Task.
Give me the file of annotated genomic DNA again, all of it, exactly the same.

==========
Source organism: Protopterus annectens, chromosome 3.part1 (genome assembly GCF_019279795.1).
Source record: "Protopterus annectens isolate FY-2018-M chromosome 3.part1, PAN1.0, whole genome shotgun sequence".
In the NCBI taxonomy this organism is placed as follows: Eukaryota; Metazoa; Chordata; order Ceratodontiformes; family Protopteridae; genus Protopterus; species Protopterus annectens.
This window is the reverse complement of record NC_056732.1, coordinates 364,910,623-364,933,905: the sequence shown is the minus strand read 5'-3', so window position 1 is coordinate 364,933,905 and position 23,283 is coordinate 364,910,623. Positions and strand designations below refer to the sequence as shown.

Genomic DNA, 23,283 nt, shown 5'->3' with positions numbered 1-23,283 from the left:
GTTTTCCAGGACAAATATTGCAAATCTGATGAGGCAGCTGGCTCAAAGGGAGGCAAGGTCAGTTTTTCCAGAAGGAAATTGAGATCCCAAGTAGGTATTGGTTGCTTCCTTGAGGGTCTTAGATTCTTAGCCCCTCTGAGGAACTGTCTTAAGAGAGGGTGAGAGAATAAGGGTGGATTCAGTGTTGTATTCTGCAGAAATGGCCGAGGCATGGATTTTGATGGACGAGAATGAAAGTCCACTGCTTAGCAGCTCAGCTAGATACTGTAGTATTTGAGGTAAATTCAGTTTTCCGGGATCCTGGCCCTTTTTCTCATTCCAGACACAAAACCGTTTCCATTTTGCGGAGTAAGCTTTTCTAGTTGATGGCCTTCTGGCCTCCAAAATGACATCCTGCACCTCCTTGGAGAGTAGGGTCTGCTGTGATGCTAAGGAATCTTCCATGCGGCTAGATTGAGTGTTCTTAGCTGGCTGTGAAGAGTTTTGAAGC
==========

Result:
Source organism: Protopterus annectens, chromosome 3.part1 (genome assembly GCF_019279795.1).
Source record: "Protopterus annectens isolate FY-2018-M chromosome 3.part1, PAN1.0, whole genome shotgun sequence".
In the NCBI taxonomy this organism is placed as follows: Eukaryota; Metazoa; Chordata; order Ceratodontiformes; family Protopteridae; genus Protopterus; species Protopterus annectens.
This window is the reverse complement of record NC_056732.1, coordinates 364,910,623-364,933,905: the sequence shown is the minus strand read 5'-3', so window position 1 is coordinate 364,933,905 and position 23,283 is coordinate 364,910,623. Positions and strand designations below refer to the sequence as shown.

Genomic DNA, 23,283 nt, shown 5'->3' with positions numbered 1-23,283 from the left:
GTTTTCCAGGACAAATATTGCAAATCTGATGAGGCAGCTGGCTCAAAGGGAGGCAAGGTCAGTTTTTCCAGAAGGAAATTGAGATCCCAAGTAGGTATTGGTTGCTTCCTTGAGGGTCTTAGATTCTTAGCCCCTCTGAGGAACTGTCTTAAGAGAGGGTGAGAGAATAAGGGTGGATTCAGTGTTGTATTCTGCAGAAATGGCCGAGGCATGGATTTTGATGGACGAGAATGAAAGTCCACTGCTTAGCAGCTCAGCTAGATACTGTAGTATTTGAGGTAAATTCAGTTTTCCGGGATCCTGGCCCTTTTTCTCATTCCAGACACAAAACCGTTTCCATTTTGCGGAGTAAGCTTTTCTAGTTGATGGCCTTCTGGCCTCCAAAATGACATCCTGCACCTCCTTGGAGAGTAGGGTCTGCTGTGATGCTAAGGAATCTTCCATGCGGCTAGATTGAGTGTTCTTAGCTGGCTGTGAAGAGTTTTGAAGC